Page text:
We would lack a written document for the restoration process, as the backup, should be accessible and made known to all those who may be affected by maintaining a copy outside the premises where the systems if necessary. This procedure could include information about: Responsible for the restoration: Person in charge of restoring backups and review according to the established planning. This task could be outsourced to a third party (eg computer services company). It may appoint a delegate who is responsible for the restorations in the absence of the person (holidays, leave, etc). Both the charge as the delegate should be clearly identified and traceable in case of incident emergency outside office hours (eg mobile phone).

Training: Training Plan for the manager to delegate so that they are familiar with the procedures. Approval: Before a restoration is required to have written authorization by the management of files by recording in the security document. Pre-task: Work to do so prior to restoration. Eg, close applications, rename folders, etc.. Recovery: To detail all the steps necessary for a proper restoration. Depending on the information to restore and the backup type (full, incremental, differential) will be elected / n / the media / s right / s to last valid copy. If the backups are encrypted found necessary will be available for decryption such as software and keys.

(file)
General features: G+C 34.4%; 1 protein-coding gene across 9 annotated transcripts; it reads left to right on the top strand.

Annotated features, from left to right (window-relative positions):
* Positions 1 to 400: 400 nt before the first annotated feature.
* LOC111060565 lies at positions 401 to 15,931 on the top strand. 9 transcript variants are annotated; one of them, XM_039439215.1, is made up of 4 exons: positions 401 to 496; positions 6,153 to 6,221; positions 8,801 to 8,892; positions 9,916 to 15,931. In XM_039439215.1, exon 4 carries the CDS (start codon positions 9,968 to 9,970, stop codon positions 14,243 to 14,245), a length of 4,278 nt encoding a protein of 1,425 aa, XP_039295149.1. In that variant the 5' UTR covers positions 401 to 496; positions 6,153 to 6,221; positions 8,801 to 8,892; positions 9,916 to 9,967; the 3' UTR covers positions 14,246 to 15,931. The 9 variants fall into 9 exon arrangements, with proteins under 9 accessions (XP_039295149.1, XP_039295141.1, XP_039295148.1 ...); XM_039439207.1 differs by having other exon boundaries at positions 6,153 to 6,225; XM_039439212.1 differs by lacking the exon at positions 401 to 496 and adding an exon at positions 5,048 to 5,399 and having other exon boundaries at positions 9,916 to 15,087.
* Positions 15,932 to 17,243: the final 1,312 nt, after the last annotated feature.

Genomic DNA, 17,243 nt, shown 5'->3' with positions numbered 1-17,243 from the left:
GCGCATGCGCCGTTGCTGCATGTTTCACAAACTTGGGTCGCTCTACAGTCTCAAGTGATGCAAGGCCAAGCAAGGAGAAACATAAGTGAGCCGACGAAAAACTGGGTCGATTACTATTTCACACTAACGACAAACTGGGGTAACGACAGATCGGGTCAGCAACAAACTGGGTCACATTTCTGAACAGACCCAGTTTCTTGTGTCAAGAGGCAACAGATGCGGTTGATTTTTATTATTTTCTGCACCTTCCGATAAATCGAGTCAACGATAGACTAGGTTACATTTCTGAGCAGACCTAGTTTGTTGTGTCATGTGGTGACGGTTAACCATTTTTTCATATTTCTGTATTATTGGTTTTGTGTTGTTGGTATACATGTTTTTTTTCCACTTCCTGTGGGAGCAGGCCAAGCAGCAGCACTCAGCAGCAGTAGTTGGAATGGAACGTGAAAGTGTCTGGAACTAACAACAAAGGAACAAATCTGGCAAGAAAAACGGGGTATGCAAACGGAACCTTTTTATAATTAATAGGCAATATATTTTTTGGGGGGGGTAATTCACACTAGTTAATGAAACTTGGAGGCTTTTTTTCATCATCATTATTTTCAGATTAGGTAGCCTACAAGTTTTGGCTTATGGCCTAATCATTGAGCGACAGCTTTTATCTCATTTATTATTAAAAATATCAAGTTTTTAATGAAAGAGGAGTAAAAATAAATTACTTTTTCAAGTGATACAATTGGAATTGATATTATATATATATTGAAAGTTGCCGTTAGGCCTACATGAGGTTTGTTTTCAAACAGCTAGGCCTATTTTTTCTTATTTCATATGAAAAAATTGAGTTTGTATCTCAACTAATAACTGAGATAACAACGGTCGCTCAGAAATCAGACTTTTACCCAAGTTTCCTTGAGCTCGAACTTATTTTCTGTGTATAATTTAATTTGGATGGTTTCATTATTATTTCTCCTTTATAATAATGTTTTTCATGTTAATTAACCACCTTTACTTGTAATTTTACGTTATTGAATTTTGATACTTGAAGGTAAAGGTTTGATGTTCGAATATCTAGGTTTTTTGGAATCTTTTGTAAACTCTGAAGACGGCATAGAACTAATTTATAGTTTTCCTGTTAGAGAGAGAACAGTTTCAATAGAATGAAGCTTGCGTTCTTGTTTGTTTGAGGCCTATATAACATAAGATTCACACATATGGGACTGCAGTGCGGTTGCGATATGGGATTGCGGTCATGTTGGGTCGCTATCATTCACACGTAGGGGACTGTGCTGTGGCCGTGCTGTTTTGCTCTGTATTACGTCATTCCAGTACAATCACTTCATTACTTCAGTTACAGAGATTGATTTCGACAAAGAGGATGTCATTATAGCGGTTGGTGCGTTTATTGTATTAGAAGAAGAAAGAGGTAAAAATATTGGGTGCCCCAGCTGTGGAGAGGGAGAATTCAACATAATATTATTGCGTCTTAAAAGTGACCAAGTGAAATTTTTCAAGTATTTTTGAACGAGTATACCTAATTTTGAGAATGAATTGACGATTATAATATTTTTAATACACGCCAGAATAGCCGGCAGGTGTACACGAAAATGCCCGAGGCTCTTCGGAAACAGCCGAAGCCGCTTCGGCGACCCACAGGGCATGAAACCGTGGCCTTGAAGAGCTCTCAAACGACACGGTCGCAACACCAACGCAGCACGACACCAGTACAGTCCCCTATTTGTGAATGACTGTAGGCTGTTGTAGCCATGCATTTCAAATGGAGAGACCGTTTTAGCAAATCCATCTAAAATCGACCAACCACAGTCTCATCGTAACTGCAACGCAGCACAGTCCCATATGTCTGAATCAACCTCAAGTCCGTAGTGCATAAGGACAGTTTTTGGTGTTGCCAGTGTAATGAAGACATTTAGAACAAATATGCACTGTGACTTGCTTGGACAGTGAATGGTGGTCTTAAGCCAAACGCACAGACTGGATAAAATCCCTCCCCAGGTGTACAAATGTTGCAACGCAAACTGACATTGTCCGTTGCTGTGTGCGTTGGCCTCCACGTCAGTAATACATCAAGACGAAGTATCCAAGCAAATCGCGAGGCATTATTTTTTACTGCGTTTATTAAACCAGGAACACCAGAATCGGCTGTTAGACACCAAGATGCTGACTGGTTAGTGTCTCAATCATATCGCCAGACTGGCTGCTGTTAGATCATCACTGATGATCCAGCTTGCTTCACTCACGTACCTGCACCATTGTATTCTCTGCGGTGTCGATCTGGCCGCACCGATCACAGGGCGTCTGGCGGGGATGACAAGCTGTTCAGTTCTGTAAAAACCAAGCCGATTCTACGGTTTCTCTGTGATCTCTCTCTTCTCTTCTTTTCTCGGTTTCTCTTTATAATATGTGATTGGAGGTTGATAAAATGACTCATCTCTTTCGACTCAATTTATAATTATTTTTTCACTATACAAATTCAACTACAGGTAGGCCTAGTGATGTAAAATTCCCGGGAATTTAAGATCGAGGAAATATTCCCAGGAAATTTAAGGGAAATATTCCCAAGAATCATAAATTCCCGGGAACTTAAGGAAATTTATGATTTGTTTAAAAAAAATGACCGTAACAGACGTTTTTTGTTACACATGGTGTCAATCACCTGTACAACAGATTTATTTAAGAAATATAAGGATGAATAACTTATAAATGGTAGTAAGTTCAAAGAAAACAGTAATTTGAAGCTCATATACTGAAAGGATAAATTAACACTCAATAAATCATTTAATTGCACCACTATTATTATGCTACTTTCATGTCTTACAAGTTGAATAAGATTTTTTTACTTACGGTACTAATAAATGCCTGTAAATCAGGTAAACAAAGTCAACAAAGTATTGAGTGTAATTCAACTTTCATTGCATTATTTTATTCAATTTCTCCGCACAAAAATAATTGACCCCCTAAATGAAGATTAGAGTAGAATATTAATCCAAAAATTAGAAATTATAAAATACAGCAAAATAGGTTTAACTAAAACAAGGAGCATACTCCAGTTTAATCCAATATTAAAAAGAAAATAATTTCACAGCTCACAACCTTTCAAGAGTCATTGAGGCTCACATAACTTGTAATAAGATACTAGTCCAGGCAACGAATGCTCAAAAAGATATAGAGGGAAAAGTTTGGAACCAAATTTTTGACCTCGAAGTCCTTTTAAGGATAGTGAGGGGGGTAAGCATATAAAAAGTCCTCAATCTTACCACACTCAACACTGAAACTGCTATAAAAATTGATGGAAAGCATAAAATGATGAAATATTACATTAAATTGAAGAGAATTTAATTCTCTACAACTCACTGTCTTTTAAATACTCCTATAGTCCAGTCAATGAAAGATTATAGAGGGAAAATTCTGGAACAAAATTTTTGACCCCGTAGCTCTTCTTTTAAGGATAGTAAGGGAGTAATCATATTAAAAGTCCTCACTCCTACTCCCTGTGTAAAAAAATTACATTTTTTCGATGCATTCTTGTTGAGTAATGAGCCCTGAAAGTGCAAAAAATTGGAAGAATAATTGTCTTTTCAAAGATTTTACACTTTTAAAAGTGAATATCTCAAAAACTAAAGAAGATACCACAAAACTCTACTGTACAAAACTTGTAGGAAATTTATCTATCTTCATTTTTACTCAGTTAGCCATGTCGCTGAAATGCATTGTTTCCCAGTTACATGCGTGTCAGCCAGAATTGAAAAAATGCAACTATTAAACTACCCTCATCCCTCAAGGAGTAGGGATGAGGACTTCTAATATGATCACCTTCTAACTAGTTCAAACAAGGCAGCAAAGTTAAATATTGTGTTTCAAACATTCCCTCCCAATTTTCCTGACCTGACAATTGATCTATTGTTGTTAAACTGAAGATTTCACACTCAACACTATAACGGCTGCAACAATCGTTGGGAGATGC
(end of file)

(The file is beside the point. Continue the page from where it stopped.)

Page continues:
If required to enter information manually will be based on paper documentation. Pos-tasks: Tasks to be performed after restoration. Rename folders, run applications, open services, etc. Test: Check that the restoration was successful. Check proper functioning of the system, applications and data stored. It is important to consider if the information has been restored to be affected by the exercise of rights of cancellation and correction for review. Registration: We will record in the event log of the problem occurred and all the work done to rectify it. (As opposed to Kirk Rimer). Disaster Monitoring and Simulation: A complete test restoration scenario simulating a disaster is the only way to ensure that the backups actually provide the coverage expected for the data, and allows improving the procedure. Network failures, in brackets, hardware or software backup, permissions problems, thefts, losses, and any other security incident can cause failure of the backup procedure. It is therefore essential to test for periodic restoration. The RLOPD requires that at least every six months the data controller shall verify the correct definition, operation and implementation of both types of procedures, ie backup and data recovery.

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